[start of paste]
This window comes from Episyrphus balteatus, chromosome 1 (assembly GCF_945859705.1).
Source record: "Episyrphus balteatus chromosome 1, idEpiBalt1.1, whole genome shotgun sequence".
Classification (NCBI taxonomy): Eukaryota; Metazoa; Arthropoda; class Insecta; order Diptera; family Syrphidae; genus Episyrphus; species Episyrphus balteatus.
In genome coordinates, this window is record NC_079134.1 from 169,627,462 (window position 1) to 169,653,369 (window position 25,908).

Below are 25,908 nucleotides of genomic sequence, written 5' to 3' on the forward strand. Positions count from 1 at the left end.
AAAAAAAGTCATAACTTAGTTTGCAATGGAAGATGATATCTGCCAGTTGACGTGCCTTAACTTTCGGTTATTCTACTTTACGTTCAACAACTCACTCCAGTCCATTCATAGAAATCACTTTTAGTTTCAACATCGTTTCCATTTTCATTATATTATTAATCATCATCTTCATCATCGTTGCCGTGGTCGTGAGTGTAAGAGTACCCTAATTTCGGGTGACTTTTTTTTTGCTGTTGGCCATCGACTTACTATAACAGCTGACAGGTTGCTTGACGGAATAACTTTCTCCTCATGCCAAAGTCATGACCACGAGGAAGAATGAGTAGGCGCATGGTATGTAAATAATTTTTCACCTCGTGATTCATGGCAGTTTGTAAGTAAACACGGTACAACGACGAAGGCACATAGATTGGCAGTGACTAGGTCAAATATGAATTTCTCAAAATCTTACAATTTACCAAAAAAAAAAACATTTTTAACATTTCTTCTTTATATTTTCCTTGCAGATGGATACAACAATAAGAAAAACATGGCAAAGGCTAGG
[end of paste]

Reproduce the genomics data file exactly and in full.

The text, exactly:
This window comes from Episyrphus balteatus, chromosome 1 (assembly GCF_945859705.1).
Source record: "Episyrphus balteatus chromosome 1, idEpiBalt1.1, whole genome shotgun sequence".
Classification (NCBI taxonomy): Eukaryota; Metazoa; Arthropoda; class Insecta; order Diptera; family Syrphidae; genus Episyrphus; species Episyrphus balteatus.
In genome coordinates, this window is record NC_079134.1 from 169,627,462 (window position 1) to 169,653,369 (window position 25,908).

Below are 25,908 nucleotides of genomic sequence, written 5' to 3' on the forward strand. Positions count from 1 at the left end.
AAAAAAAGTCATAACTTAGTTTGCAATGGAAGATGATATCTGCCAGTTGACGTGCCTTAACTTTCGGTTATTCTACTTTACGTTCAACAACTCACTCCAGTCCATTCATAGAAATCACTTTTAGTTTCAACATCGTTTCCATTTTCATTATATTATTAATCATCATCTTCATCATCGTTGCCGTGGTCGTGAGTGTAAGAGTACCCTAATTTCGGGTGACTTTTTTTTTGCTGTTGGCCATCGACTTACTATAACAGCTGACAGGTTGCTTGACGGAATAACTTTCTCCTCATGCCAAAGTCATGACCACGAGGAAGAATGAGTAGGCGCATGGTATGTAAATAATTTTTCACCTCGTGATTCATGGCAGTTTGTAAGTAAACACGGTACAACGACGAAGGCACATAGATTGGCAGTGACTAGGTCAAATATGAATTTCTCAAAATCTTACAATTTACCAAAAAAAAAAACATTTTTAACATTTCTTCTTTATATTTTCCTTGCAGATGGATACAACAATAAGAAAAACATGGCAAAGGCTAGG